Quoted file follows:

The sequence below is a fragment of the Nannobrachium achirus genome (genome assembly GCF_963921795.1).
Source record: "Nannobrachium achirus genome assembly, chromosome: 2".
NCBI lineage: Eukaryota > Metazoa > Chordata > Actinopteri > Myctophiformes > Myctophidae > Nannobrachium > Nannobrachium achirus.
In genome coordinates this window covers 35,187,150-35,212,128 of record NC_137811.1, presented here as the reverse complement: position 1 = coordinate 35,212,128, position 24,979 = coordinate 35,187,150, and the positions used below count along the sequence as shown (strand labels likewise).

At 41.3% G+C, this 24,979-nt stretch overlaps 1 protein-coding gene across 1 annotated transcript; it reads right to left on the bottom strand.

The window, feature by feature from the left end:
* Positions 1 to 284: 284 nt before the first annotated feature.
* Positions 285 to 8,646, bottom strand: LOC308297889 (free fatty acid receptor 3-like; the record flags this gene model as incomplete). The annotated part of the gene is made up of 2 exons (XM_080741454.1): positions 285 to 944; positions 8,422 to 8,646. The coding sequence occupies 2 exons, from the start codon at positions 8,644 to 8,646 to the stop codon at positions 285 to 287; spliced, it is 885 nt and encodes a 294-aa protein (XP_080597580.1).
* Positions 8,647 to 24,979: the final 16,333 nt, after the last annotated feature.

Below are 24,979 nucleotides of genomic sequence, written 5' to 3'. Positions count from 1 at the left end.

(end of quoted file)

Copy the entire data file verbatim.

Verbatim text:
The sequence below is a fragment of the Nannobrachium achirus genome (genome assembly GCF_963921795.1).
Source record: "Nannobrachium achirus genome assembly, chromosome: 2".
NCBI lineage: Eukaryota > Metazoa > Chordata > Actinopteri > Myctophiformes > Myctophidae > Nannobrachium > Nannobrachium achirus.
In genome coordinates this window covers 35,187,150-35,212,128 of record NC_137811.1, presented here as the reverse complement: position 1 = coordinate 35,212,128, position 24,979 = coordinate 35,187,150, and the positions used below count along the sequence as shown (strand labels likewise).

At 41.3% G+C, this 24,979-nt stretch overlaps 1 protein-coding gene across 1 annotated transcript; it reads right to left on the bottom strand.

The window, feature by feature from the left end:
* Positions 1 to 284: 284 nt before the first annotated feature.
* Positions 285 to 8,646, bottom strand: LOC308297889 (free fatty acid receptor 3-like; the record flags this gene model as incomplete). The annotated part of the gene is made up of 2 exons (XM_080741454.1): positions 285 to 944; positions 8,422 to 8,646. The coding sequence occupies 2 exons, from the start codon at positions 8,644 to 8,646 to the stop codon at positions 285 to 287; spliced, it is 885 nt and encodes a 294-aa protein (XP_080597580.1).
* Positions 8,647 to 24,979: the final 16,333 nt, after the last annotated feature.

Below are 24,979 nucleotides of genomic sequence, written 5' to 3'. Positions count from 1 at the left end.